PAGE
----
Top Gear declared it to be the brand with the greatest number of great cars. They have won the World Rally Championship an amazing 16 times. Their cars, both production and concept, continue to be some of the world's most beautiful and astounding designs ever created. But despite all of this, the Lancia brand is, for all intents and purposes, dead.
If you're a car lover and spend a time on social media, you would be forgiven for thinking that the death of the Lancia brand is a major tragedy. The collective Lancia fandom is shouting ever louder from the rooftops that they don't want to see their beloved marque die such a pathetic whimpering death. Sergio Marchionne seems keen to put the brand out of its misery in a quiet way rather than through a splashy "we're killing Lancia" statement of intent, most likely because of the backlash from fans rather than because of any sound business logic. The problem is that Lancia hasn't been a solid brand in a generation, and hasn't produced anything of note in at least 20 years, and nobody at Fiat ever seemed to figure out what the brand should be, or where it should sit in the Fiat Group (now FCA) portfolio. Its sales have been flat (or worse) for as long as anyone can remember, and the only product anyone seemed to actually buy was a heavily-styled supermini based on the 500 and Panda platform—and now that's your only option.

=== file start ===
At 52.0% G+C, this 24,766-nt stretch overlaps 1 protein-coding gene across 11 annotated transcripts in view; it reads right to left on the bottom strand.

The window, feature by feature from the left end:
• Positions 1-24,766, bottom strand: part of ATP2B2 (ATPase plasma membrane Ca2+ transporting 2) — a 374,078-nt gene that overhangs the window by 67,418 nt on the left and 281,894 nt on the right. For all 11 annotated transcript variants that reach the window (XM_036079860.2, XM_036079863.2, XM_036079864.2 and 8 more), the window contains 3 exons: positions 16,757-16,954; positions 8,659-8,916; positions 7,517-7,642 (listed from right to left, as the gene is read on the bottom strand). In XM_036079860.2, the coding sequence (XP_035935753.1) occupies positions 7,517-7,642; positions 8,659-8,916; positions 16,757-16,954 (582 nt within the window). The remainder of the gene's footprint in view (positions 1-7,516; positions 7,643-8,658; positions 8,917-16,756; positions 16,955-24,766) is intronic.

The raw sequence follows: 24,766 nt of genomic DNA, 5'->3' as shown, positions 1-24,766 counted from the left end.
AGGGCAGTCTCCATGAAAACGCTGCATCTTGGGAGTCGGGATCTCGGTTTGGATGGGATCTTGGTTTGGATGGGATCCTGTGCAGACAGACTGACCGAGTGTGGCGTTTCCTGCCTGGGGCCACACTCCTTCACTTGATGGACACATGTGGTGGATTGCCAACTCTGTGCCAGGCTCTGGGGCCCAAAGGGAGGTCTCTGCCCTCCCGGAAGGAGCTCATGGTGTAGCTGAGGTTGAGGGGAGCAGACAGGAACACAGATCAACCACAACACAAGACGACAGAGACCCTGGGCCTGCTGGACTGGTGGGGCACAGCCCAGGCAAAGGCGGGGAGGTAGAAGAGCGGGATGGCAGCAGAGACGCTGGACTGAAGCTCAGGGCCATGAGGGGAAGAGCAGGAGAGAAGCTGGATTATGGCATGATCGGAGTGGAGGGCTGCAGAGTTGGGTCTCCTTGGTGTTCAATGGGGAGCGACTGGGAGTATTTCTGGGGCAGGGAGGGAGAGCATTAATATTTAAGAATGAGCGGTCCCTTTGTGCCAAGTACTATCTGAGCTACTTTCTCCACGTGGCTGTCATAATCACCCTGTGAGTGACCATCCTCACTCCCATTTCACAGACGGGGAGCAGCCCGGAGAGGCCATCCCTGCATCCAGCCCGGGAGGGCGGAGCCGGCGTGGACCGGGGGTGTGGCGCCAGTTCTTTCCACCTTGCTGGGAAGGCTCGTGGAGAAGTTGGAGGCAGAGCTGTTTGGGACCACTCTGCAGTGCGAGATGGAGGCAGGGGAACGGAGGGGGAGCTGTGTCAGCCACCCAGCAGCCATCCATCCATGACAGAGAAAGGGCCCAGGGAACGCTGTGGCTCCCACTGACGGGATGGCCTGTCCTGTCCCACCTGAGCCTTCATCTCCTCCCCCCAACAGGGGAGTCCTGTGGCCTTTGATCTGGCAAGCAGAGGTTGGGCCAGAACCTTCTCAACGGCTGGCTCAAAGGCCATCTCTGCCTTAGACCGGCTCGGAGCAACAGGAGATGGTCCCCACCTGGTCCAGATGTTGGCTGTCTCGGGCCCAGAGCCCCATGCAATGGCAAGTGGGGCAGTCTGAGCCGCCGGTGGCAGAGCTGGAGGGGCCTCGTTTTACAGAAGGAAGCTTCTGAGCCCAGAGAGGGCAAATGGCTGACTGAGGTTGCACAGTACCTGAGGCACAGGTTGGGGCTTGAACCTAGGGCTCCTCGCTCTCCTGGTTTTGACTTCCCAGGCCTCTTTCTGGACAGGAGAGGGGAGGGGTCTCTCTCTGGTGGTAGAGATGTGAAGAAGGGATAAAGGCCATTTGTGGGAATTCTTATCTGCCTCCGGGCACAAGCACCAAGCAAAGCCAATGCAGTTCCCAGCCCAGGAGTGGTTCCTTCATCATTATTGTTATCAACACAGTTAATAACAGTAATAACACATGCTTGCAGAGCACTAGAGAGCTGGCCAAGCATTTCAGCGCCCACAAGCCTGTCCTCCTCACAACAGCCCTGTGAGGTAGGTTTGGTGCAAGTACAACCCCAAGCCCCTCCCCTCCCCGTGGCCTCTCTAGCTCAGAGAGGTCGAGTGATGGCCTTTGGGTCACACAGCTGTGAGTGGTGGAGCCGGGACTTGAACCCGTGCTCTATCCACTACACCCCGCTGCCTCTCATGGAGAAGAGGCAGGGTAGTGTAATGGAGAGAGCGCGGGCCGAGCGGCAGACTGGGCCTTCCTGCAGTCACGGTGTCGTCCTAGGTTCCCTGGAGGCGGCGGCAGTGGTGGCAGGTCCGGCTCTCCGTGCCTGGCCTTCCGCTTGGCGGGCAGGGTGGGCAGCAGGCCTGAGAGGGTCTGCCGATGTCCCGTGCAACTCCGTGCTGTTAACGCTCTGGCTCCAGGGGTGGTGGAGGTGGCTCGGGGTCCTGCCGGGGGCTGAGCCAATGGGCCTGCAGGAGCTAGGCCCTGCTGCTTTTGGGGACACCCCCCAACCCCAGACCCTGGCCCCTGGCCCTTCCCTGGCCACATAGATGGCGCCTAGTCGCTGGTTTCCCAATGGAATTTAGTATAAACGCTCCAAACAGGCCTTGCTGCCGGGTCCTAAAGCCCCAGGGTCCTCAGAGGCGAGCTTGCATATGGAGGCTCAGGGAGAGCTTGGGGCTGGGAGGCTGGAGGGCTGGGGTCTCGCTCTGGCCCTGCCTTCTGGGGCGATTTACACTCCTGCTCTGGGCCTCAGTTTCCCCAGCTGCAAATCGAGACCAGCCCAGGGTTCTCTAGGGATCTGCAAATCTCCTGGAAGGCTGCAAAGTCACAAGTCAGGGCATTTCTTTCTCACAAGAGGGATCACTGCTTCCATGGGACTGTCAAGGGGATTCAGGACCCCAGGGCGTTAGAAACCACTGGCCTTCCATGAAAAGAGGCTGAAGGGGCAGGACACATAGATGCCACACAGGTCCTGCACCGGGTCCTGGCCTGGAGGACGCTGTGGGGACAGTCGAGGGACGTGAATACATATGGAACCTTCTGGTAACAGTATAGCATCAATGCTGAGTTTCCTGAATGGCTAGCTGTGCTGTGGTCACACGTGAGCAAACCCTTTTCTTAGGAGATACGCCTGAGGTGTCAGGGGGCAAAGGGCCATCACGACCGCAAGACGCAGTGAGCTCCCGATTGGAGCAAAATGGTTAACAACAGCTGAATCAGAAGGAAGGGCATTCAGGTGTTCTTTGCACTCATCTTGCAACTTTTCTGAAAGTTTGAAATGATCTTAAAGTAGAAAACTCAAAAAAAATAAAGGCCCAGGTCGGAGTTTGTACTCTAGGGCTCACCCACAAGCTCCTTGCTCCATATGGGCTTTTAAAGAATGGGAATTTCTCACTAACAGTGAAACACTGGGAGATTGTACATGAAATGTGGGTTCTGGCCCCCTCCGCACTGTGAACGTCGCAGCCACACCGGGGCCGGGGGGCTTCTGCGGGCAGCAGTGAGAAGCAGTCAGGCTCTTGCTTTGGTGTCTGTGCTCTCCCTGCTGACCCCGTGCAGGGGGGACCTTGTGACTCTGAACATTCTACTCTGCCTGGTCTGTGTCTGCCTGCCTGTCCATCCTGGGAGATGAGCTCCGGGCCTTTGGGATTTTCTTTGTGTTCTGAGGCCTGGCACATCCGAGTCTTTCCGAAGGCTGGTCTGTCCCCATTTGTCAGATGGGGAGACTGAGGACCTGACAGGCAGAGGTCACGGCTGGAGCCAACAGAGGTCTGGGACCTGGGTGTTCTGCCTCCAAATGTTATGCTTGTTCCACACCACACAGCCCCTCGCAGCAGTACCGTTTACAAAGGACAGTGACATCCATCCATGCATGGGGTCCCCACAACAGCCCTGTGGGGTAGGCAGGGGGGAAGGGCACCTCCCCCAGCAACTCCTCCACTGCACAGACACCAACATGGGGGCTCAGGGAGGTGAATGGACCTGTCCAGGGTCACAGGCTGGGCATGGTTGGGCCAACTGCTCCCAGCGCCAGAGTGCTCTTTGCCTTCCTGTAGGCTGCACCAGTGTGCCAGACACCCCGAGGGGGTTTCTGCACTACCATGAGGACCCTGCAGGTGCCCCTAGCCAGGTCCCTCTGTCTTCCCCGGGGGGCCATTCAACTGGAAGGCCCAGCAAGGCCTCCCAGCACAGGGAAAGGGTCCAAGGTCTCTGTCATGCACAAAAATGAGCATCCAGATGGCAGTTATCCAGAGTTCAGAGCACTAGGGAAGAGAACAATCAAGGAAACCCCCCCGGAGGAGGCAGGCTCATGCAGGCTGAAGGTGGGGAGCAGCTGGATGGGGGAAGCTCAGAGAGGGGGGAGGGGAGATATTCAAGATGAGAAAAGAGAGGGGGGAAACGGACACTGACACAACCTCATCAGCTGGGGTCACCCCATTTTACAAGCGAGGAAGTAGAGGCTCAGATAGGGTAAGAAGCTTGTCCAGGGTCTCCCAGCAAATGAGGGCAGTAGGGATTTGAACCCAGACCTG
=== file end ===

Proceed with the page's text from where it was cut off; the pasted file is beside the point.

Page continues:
So where did it all go wrong for a company that was, for nearly 100 years, one of the great innovators of the auto industry? It's easy to simply say that Fiat killed the brand when it bought it in 1969, but actually many of the cars we love such as the Stratos, Beta and Delta all came after that. Fiat poured money into a costly brand for years and produced many of its greatest hits, although its miserable quality controls also contributed significantly to its modern reputation of unreliable rustbuckets—and perhaps to the marque's demise. What actually killed Lancia is actually a much more fundamental problem—lack of clear brand strategy.
Badge engineering and joint ventures gone awry—the unfortunate Alfa Romeo Arna